Making progress: Mayor happy with direction of city
NATCHEZ — Nearly halfway through his first year on the job, Mayor Butch Brown said he is “extremely happy” with the progress the city has made so far in his administration.
Although Brown pointed out that he did not put timelines with any of the goals he made before taking office, he is pleased that several areas of city government have already been addressed.
Cleaning up the city
The city, Brown said, worked quickly after he took office July 2 to clean up, starting with city properties.
Repairs were made to City Hall, and the city council chambers were cleaned inside and out, Brown said.
Brown also met with Entergy and other utility companies to create a plan to minimize the number of utility poles and exposed wires in the city, he said, in an effort to make the city more attractive.
“One of the things I focused on early is making sure the city has a new face, and one that people would readily see and appreciate,” he said.
In addition to cleaning up the appearance of the city, Brown has plans to repurpose a few city buildings.
Brown recently announced plans to relocate the Natchez Farmers’ Market to the former railroad depot on Broadway Street. That would also involve relocating the Cock of the Walk restaurant and the Old South Trading Post.
Additions would be made to the depot, and demonstration gardens and a playground put on the bluff in the area spanning from the former pecan factory site to the depot.
The project is in the fundraising stage, and Brown said he hopes to have it under way as soon as possible.
One of the main reasons for relocating the farmers’ market to the depot, Mayor Butch Brown, is to obtain funding to renovate the depot, which he said needs extensive repairs.
First Natchez Radio Group has also expressed interest in leasing the Natchez City Auditorium, which Brown said will allow revenue from that lease to be used to better upkeep the building.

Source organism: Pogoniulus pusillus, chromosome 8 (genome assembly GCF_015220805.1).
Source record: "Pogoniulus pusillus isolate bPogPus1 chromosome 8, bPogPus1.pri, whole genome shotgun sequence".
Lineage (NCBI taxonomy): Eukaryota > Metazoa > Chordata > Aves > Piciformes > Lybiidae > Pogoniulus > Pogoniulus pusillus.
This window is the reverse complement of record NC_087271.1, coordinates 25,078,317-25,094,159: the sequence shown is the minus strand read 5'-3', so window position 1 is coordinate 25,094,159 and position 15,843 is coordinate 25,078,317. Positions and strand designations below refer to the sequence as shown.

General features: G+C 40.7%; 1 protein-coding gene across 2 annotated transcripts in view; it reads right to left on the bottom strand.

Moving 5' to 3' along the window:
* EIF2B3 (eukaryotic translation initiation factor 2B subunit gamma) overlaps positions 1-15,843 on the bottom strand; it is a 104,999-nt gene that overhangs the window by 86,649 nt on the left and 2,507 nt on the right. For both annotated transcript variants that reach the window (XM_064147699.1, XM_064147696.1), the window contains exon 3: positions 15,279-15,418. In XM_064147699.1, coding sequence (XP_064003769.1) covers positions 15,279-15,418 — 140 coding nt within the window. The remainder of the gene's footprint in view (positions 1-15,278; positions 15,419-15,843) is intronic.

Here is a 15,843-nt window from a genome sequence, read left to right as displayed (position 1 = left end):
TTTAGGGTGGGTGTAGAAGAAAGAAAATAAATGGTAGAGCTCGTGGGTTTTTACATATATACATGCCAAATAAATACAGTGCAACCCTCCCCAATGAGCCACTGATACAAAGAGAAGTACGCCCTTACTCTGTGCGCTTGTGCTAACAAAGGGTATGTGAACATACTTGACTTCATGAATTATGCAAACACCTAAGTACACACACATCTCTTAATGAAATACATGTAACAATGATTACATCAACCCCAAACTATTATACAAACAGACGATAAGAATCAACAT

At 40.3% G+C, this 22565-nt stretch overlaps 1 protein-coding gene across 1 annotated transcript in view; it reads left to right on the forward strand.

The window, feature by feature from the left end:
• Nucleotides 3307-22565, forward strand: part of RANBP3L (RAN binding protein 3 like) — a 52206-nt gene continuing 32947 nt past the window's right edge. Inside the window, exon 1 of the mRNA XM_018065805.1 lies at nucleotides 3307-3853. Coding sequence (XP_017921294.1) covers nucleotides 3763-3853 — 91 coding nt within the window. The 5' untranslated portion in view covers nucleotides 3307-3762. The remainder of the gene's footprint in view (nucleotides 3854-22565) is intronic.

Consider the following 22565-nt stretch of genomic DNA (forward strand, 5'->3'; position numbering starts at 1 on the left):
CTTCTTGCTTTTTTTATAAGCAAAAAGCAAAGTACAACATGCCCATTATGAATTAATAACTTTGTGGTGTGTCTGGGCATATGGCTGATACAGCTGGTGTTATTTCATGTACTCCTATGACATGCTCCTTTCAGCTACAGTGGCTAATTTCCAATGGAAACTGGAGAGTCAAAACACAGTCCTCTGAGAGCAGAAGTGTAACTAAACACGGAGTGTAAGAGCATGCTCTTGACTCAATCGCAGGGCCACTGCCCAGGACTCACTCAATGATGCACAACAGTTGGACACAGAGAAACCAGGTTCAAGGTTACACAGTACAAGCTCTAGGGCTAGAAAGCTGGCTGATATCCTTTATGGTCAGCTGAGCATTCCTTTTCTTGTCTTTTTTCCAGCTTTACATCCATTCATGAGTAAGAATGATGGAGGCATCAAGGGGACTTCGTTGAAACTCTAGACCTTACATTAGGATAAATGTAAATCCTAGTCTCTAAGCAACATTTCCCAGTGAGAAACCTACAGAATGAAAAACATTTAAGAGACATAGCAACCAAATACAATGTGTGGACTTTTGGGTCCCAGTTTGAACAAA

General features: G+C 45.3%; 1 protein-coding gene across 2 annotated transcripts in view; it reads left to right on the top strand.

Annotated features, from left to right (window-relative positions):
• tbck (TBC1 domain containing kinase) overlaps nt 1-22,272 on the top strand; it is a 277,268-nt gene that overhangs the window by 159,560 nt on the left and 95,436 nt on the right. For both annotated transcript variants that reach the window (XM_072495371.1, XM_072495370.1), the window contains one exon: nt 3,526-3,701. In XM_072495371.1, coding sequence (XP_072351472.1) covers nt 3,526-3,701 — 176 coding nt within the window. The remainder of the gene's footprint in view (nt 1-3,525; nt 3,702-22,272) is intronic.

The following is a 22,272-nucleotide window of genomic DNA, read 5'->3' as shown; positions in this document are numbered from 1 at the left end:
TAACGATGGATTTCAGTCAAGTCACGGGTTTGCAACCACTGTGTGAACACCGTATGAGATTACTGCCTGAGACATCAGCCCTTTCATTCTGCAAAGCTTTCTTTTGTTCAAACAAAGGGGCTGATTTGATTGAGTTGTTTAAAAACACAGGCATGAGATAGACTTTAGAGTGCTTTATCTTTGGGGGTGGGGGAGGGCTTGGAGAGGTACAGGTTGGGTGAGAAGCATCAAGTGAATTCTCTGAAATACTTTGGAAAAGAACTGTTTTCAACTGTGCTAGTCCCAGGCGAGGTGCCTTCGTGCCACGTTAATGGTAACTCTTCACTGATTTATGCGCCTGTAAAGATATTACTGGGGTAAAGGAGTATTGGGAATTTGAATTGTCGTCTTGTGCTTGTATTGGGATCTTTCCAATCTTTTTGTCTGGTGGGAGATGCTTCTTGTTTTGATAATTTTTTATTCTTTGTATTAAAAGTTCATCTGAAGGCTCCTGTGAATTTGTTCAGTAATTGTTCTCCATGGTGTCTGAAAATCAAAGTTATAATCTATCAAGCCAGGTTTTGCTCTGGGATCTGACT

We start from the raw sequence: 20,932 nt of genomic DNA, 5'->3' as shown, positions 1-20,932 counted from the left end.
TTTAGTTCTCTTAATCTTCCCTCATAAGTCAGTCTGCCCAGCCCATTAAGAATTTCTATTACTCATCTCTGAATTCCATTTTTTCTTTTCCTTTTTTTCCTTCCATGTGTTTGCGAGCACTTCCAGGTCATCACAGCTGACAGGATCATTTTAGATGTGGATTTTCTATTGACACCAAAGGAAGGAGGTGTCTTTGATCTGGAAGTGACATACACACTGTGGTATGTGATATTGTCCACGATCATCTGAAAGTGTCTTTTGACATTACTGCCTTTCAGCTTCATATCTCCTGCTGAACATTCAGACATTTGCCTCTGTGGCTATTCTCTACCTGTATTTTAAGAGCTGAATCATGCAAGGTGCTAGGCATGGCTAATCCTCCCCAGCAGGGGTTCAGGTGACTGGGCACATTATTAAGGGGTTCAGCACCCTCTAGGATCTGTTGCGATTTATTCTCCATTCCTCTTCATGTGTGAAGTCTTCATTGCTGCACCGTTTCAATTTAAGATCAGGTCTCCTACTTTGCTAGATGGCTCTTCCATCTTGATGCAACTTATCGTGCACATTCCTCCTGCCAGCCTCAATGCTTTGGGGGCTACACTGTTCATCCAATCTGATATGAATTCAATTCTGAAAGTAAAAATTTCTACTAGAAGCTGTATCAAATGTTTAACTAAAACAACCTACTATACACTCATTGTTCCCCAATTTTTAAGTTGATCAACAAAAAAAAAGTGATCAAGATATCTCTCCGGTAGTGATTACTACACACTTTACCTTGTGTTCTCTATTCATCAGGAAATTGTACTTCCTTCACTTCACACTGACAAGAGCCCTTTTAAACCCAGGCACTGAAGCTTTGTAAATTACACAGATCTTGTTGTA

Brown also said the city is close to a deal involving Brumfield Apartments that would also generate revenue for the city from the sale of the property.
“One of my main goals when I took office was to find new revenue streams for the city,” he said.
Brown declined to comment on the specifics of the Brumfield deal until it is complete.
New faces at City Hall
Since Brown took office, the city has hired a new city planner, a community development director and two accountants for the city clerk’s office.
Brown said he is very happy to have those people in place because, he said, they will help move the city in the right direction.
In addition to hiring and adding new positions at City Hall, Brown said he is very happy the city was able to give its employees raises this year.
The aldermen, except Ward 3 Alderwoman Sarah Smith and Ward 5 Mark Fortenbery, as well as City Clerk Donnie Holloway and Municipal Judge Jim Blough also received raises. Smith and Fortenbery opted to not receive the raises.
Brown campaigned on promises of transparency and consensus on the board of aldermen. Aside from still lengthy aldermen meetings, Brown said he is pleased with the unity on the board of aldermen.
The meetings, he said, are better run, and he said there has only been one vote for which he had to break a tie.
“I’m always working toward consensus because I think that is a very important message to send,” he said.